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An exploration of issues of management and intention to stay : allied health professionals in south west Victoria, Australia

Stagnitti, Karen, Schoo, Adrian, Dunbar, James and Reid, Catherine 2006, An exploration of issues of management and intention to stay : allied health professionals in south west Victoria, Australia, Journal of allied health, vol. 35, no. 4, Winter, pp. 226-232.

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Title An exploration of issues of management and intention to stay : allied health professionals in south west Victoria, Australia
Author(s) Stagnitti, Karen
Schoo, Adrian
Dunbar, James
Reid, Catherine
Journal name Journal of allied health
Volume number 35
Issue number 4
Season Winter
Start page 226
End page 232
Publisher Charles B. Slack, Inc.
Place of publication Thorofare, N.J.
Publication date 2006
ISSN 0090-7421
Keyword(s) allied health personnel -- organization & administration,
Australia
humans
intention
job satisfaction
personnel loyalty
personnel management
personnel turnover
professional autonomy
qualitative research
Summary Management of allied health staff and services often has implications for staff stability and retention. A survey of allied health staff in South West Victoria was conducted in 2003 to explore issues relating to recruitment and retention. Findings relating to management and retention of staff in their current job are addressed in this report. A total of 138 staff returned their questionnaires. Results were related to Maslow's hierarchy of needs, level of belonging, with professional needs identified as feeling supported, orientation to the position, clear job description, and able to recommend the position to others. Qualitative data showed that recommending the position was associated with job satisfaction, autonomy, flexibility, and variety of work. The immediate management structure was significantly related to retention. Reasons given for intending to leave were related to management categories. These were management structure, lack of career structure, and lack of professional support. Reasons given by respondents for not recommending their current position were as follows: not for long-term career, risk of deskilling if staying too long, and financially unrewarding. These reasons were also related to management. Positive reasons for staying, which were related to management, included flexible work conditions, variety of clinical and management experience, good working environment, good support, and autonomy. Recommendations are given for organizational development and training for managers.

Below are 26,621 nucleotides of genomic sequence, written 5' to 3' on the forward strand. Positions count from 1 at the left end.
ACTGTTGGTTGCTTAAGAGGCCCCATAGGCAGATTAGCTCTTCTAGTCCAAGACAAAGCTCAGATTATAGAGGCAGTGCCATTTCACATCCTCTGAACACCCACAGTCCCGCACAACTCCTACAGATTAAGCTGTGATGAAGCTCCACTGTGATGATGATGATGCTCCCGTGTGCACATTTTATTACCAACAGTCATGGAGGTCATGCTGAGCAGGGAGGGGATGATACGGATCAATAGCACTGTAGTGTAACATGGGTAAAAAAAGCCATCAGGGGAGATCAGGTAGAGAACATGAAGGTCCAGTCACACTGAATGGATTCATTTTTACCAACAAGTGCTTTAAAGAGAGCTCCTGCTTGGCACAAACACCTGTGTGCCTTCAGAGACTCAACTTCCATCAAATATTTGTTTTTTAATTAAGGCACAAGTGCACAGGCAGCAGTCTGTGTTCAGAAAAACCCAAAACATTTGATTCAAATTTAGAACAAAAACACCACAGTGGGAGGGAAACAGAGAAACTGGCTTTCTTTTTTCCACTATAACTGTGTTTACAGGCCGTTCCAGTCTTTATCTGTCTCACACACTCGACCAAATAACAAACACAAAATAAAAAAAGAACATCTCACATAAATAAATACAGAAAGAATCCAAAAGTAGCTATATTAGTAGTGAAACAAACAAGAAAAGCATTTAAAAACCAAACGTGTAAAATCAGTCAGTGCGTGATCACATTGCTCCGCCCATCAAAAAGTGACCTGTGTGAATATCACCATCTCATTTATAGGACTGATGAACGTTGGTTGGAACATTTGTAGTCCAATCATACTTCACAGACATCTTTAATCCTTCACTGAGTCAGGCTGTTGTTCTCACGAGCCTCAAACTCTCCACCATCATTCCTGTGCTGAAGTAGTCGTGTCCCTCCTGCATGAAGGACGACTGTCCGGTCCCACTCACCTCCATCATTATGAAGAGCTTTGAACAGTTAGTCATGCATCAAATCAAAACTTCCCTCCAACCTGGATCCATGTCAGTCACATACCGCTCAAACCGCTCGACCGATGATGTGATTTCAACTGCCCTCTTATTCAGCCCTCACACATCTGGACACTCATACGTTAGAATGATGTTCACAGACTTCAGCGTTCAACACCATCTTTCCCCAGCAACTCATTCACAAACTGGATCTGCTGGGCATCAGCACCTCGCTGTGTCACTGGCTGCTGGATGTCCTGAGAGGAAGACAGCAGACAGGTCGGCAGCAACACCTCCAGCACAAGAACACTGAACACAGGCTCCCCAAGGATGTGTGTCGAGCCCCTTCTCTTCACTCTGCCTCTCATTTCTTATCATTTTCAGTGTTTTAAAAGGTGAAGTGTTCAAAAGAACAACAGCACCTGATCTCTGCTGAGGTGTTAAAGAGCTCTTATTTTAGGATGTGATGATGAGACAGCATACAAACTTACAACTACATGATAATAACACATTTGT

Notes Reproduced with the kind permission of the copyright owner.
Language eng
Field of Research 111709 Health Care Administration
HERDC Research category C1 Refereed article in a scholarly journal
Copyright notice ©2006, Association of Schools of Allied Health Professions
Persistent URL http://hdl.handle.net/10536/DRO/DU:30003987

Document type: Journal Article
Collections: School of Health and Social Development
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Every reasonable effort has been made to ensure that permission has been obtained for items included in DRO. If you believe that your rights have been infringed by this repository, please contact drosupport@deakin.edu.au.